A study on that catastrophic event (IMM n.d.) postulates that “whilst diversity of approaches may be beneficial, a lack of norms for designing specific interventions (such as Cash- or Food-For-Work (FFW) Programmes, agricultural input distribution, etc.) has led to some difficulties between NGOs and communities (...), (...) [and] the feasibility, viability and sustainability of some inputs is unclear. Perhaps a greater level of sharing of information and experience and the agreement of some standardisation/norms of interventions early in the programme would have assisted. There was consensus between the NGO staff that sharing and harmonisation of approaches (especially in areas such as FFW) would have been useful but would have to have been led by an outside agency such as DfID India if it was to be achieved. [Although the line ministries] had a regular presence in the coastal areas (...), most of them tended to have a narrow sectoral focus and this was to prove an obstacle to them preparing proposals for DFID support under a wider livelihoods umbrella in the aftermath of the (...) cyclone” (p34).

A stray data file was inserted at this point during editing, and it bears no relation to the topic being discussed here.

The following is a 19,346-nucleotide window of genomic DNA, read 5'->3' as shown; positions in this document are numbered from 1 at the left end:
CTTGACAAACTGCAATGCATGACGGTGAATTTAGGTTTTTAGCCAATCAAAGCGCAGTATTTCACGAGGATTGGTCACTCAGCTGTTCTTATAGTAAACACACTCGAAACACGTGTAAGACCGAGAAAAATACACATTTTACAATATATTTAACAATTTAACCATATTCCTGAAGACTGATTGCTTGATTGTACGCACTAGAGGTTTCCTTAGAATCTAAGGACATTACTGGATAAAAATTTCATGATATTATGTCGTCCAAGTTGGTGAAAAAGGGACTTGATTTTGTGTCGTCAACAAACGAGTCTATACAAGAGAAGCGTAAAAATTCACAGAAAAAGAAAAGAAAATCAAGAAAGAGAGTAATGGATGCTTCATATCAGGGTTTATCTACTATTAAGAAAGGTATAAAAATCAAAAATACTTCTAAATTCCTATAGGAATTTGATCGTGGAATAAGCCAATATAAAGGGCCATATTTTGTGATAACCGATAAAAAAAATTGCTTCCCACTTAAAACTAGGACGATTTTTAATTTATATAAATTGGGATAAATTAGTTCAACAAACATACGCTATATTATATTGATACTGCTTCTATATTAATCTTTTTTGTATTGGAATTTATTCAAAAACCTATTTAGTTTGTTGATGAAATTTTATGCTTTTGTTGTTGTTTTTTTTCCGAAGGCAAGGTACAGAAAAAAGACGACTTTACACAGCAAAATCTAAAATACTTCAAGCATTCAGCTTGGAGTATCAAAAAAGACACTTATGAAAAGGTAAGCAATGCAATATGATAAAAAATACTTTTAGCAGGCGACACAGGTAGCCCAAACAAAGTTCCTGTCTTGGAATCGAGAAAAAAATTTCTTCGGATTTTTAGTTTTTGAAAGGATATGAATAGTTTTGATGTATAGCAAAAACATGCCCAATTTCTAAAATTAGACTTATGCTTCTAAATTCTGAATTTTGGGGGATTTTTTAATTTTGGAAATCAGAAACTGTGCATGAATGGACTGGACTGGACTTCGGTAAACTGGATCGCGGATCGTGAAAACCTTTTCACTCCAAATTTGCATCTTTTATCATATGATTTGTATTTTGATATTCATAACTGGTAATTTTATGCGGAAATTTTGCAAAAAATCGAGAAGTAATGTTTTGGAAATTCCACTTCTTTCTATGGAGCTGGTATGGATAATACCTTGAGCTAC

At the same time, the study reveals that “the Revenue Department and the Panchayati Raj institutions were also well represented and both take a much wider perspective. The Revenue Department was to prove crucial in spreading the warnings before the cyclone, and to participating in the planning and coordination of the relief and rehabilitation processes” (p28). Intersectoral ministries, departments and line agencies[6], or large and respected NGOs such as the Self Employed Women’s Association (SEWA)[7] in Gujarat, India, are thus better placed and equipped to bring together the different government and non-government actors to deal with DRM challenges than, say, the Ministry of Agriculture or the line agencies in charge of NRM. Even some of the environmental protection agencies, often set up with donor money during the 1990s, are not necessarily adequate partners because of their selective approach, and, especially, their limited (political) ‘clout’ and outreach given a usually narrowly circumscribed legal remit and mandate.